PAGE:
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Mike Deibel
Interim Dean of the Faculty; Professor of Chemistry; Associate Vice President of Academic Affairs

Mike Deibel teaches various courses in chemistry and serves as the lead advisor for students who are planning to attend medical school and other health sciences graduate programs. He is faculty liaison for Earlham’s Health Sciences Integrated Program.

Mike regularly collaborates with students on research projects, including ongoing work using handheld instrumentation at archaeological sites. He has led off-campus programs in New Zealand and at the Oak Ridge National Laboratory.

Contact Info

Campus Mail
Drawer 145



236 Stanley Hall


  • Chemistry
  • Biochemistry
  • Public Health
  • Quality Science
  • Exercise Science
  • Exercise Science Applied Minor
  • Medical Humanities Applied Minor
  • Office of the Academic Dean
  • Cabinet


  • Ph.D., University of Kentucky, Lexington
  • B.A., Capital University

Selected Courses:

CHEM 331 Equilibrium and Analysis
CHEM 371 Environmental Chemistry and Toxicology
CHEM 431 Instrumental Analysis

Current areas of research interest span the environmental and archaeological areas. My environmental research is mainly focused on lead (Pb) contamination in the environment from different sources. My archaeological research involves the use of hand held instrumentation (XRF and FTIR) for on-site analysis of artifacts such as pottery and obsidian.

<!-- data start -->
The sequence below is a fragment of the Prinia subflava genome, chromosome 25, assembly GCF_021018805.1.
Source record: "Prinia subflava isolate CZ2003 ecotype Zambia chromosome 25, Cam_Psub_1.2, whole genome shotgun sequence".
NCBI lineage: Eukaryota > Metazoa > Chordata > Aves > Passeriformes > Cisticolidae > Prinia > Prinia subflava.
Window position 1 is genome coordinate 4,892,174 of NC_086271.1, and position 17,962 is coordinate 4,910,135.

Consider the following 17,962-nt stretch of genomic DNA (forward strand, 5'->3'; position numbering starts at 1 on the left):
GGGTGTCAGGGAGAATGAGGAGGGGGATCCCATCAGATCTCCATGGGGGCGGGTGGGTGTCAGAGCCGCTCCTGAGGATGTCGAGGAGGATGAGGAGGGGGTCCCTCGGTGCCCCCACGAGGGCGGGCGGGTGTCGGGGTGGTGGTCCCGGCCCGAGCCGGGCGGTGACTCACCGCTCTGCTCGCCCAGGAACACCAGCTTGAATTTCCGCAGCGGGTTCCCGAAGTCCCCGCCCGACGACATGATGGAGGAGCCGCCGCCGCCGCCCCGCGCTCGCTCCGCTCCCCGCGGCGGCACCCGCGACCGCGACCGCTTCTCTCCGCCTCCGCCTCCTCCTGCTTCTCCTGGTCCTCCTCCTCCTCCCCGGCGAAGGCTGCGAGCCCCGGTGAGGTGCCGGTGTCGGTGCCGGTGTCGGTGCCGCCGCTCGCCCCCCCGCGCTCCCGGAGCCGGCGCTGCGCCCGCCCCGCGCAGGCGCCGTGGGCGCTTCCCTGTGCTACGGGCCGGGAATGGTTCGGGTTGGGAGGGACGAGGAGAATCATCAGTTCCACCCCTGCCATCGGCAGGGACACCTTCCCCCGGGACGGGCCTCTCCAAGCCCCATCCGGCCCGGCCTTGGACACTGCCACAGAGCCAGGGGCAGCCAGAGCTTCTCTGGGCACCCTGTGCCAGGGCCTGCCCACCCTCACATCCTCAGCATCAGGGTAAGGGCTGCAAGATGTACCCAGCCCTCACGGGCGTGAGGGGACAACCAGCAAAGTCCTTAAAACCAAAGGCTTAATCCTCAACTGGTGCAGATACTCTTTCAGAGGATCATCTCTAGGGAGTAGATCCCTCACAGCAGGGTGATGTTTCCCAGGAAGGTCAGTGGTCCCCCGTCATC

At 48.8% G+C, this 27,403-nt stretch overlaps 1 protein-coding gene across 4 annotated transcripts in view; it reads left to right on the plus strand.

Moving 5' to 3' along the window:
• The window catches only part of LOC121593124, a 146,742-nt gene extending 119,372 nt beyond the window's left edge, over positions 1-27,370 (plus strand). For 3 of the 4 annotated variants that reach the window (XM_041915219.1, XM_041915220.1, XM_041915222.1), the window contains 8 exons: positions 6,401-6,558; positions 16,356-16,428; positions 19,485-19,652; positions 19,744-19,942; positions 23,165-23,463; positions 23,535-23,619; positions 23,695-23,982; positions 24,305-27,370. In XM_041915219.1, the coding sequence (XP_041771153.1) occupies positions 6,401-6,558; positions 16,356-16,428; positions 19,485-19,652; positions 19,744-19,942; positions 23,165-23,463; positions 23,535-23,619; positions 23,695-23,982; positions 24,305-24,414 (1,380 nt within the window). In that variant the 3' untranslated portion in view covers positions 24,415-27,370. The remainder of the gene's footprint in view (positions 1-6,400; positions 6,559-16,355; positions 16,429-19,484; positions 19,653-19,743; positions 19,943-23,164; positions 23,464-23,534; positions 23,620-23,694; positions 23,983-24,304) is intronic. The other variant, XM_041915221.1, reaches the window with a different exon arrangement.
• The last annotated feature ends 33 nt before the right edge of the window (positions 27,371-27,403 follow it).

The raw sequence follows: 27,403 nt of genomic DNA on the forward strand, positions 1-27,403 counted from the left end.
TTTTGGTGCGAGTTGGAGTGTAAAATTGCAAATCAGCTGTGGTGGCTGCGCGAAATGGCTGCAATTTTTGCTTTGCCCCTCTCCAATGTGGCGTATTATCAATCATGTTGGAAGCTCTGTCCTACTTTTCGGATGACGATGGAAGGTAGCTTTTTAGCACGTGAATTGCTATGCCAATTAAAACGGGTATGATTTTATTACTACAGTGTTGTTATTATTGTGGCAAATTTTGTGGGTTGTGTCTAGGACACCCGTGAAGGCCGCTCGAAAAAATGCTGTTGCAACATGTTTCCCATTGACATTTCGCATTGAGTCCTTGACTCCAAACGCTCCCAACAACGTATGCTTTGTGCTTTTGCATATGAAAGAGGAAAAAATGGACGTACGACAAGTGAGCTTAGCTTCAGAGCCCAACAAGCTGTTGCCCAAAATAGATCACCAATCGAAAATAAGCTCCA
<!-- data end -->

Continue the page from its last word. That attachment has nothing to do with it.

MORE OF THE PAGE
National Association of Advisors for the Health Professions (Assistant Treasurer)  
American Chemical Society
Society for American Archaeology

My most recent research has focused on the use of handheld instrumentation for use in archaeology. This project has involved analysis of ancient pottery samples and obsidian projectile points. Using hand-held X-Ray Fluorescence (XRF) we have been able to discover an elemental pattern for pottery that originated from San Pedro de Atacama in Chile. This allows us to now analyze pottery found in household or burial sites in San Pedro or other locations for consistency with this pattern that can help us understand pottery trade distribution and changes in pottery production over time in this area. Similarly, elemental analysis of projectile points has enabled us to understand the number of different obsidian sources used in this area and help to discover their origin. This work has involved both on campus and off-campus (Chile) research with students.

New Zealand program – Spring 2012 – taught course on Water Resources
Oak Ridge Semester program – Fall 2004 – taught Radiochemistry course

I like to play tennis and read Science Fiction novels.

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